The book is sub­ti­tled Why the World Needs a Green Revo­lu­tion — and How We Can Re­new Our Global Fu­ture . His di­ag­no­sis? ‘‘ We’re ad­dicted to a dirty fuel sys­tem based on fos­sil fu­els or coal or nat­u­ral gas. In a world that’s get­ting hot, flat and crowded, that ad­dic­tion is in­creas­ingly toxic. It is driv­ing five prob­lems way be­yond their tip­ping point; and they are cli­mate change, petro­d­ic­ta­tor­ship, en­ergy and nat­u­ral re­source sup­ply and de­mand, bio­di­ver­sity laws, and en­ergy poverty.’’

Ac­cord­ing to Fried­man, the past two decades have seen the rise of ‘‘ dumb as we wanna be’’ pol­i­tics in the US: the re­luc­tance of po­lit­i­cal leaders to ad­dress big multi- gen­er­a­tional prob­lems. ‘‘ We’ve lost our way as a coun­try and green for me is how we get our groove back, fo­cus­ing on a green agenda the way we once did on a red an­ti­com­mu­nist agenda.’’ The work­ing ti­tle of the book was Green Is the New Red, White and Blue, but he changed it af­ter con­clud­ing, ‘‘ we didn’t de­serve that ti­tle’’.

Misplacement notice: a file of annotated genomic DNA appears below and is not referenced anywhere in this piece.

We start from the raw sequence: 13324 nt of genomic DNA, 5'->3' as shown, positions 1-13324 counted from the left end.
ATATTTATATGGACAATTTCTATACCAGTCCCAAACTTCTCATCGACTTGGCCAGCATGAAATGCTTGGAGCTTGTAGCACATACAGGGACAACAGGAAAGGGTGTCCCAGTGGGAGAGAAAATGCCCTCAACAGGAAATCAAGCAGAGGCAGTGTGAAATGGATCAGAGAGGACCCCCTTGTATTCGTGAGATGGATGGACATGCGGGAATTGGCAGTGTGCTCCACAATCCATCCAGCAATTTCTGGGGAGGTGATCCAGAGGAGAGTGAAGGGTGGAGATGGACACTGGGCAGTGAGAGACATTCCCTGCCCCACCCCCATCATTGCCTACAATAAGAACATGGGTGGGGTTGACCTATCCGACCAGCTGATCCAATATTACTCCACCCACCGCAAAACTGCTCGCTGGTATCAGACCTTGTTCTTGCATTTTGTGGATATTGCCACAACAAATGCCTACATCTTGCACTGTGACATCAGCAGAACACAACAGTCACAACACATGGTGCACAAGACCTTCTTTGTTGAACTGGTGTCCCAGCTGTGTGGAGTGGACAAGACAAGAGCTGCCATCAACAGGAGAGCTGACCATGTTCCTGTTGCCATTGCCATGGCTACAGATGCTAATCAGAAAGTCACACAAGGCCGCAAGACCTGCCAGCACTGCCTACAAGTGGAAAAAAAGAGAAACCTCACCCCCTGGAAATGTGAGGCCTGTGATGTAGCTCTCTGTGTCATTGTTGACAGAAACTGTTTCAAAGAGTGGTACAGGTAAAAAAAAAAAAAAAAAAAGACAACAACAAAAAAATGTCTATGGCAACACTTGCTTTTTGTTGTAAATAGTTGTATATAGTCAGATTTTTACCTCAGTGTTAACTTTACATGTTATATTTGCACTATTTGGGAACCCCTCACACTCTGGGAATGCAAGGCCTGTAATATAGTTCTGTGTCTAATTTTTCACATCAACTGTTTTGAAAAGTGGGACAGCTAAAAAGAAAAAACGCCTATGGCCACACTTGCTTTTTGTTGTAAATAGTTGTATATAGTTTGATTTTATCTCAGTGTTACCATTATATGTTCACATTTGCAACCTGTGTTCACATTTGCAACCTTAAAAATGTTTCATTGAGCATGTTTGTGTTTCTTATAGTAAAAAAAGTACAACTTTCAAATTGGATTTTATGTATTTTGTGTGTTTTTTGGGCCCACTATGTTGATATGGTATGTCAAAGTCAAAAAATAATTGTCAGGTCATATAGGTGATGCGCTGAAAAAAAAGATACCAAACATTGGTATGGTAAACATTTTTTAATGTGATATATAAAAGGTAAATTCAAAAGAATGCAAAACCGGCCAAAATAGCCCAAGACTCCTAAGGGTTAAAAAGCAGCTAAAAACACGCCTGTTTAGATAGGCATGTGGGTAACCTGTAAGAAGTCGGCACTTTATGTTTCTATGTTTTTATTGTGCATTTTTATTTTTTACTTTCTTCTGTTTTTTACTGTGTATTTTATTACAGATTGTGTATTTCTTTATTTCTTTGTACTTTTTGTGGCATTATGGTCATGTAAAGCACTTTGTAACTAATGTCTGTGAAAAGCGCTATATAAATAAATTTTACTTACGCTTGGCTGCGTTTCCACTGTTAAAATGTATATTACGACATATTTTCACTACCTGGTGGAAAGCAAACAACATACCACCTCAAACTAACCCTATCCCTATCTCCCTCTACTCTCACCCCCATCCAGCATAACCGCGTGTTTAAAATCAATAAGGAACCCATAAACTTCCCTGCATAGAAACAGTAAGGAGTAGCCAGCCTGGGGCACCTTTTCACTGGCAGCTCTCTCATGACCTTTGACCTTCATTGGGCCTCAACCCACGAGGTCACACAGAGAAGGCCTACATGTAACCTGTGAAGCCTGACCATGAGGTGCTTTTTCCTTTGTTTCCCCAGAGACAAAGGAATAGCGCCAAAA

Go­ing green is also a se­cu­rity im­per­a­tive, in Fried­man’s anal­y­sis. US com­pa­nies bol­ster the oil wealth of Mid­dle East­ern states that spon­sor Is­lamic fun­da­men­tal­ism. De­vel­op­ing re­new­able en­ergy tech­nolo­gies would make oil cheaper, Fried­man says, forc­ing Arab coun­tries to build their economies through in­no­va­tion, en­trepreneur­ship and ed­u­cat­ing their peo­ple.

Fried­man be­came in­ter­ested in the Mid­dle East af­ter trav­el­ling with his par­ents to Is­rael when he was 15 in 1968, to visit his older sis­ter who was on stu­dent ex­change. Af­ter study­ing Ara­bic lan­guage and lit­er­a­ture at Bran­deis Uni­ver­sity in Mas­sachusetts, he earned a mas­ter’s de­gree in Mid­dle East­ern stud­ies at Ox­ford. While in Bri­tain, he met his wife, Ann Bucks­baum, heiress to a multi­bil­lion- dol­lar shop­ping cen­tre for­tune; a board mem­ber of Con­ser­va­tion In­ter­na­tional, she also ed­its his col­umns.

Flu­ent in He­brew and Ara­bic, Fried­man be­came The New York Times Beirut bureau chief in 1982 and was trans­ferred to Jerusalem two years later. He openly iden­ti­fied as Jewish in his dis­patches from the Mid­dle East, which most of his Jewish- Amer­i­can col­leagues avoided for fear of seem­ing bi­ased. ‘‘ I wasn’t a self- hat­ing Jew,’’ he says.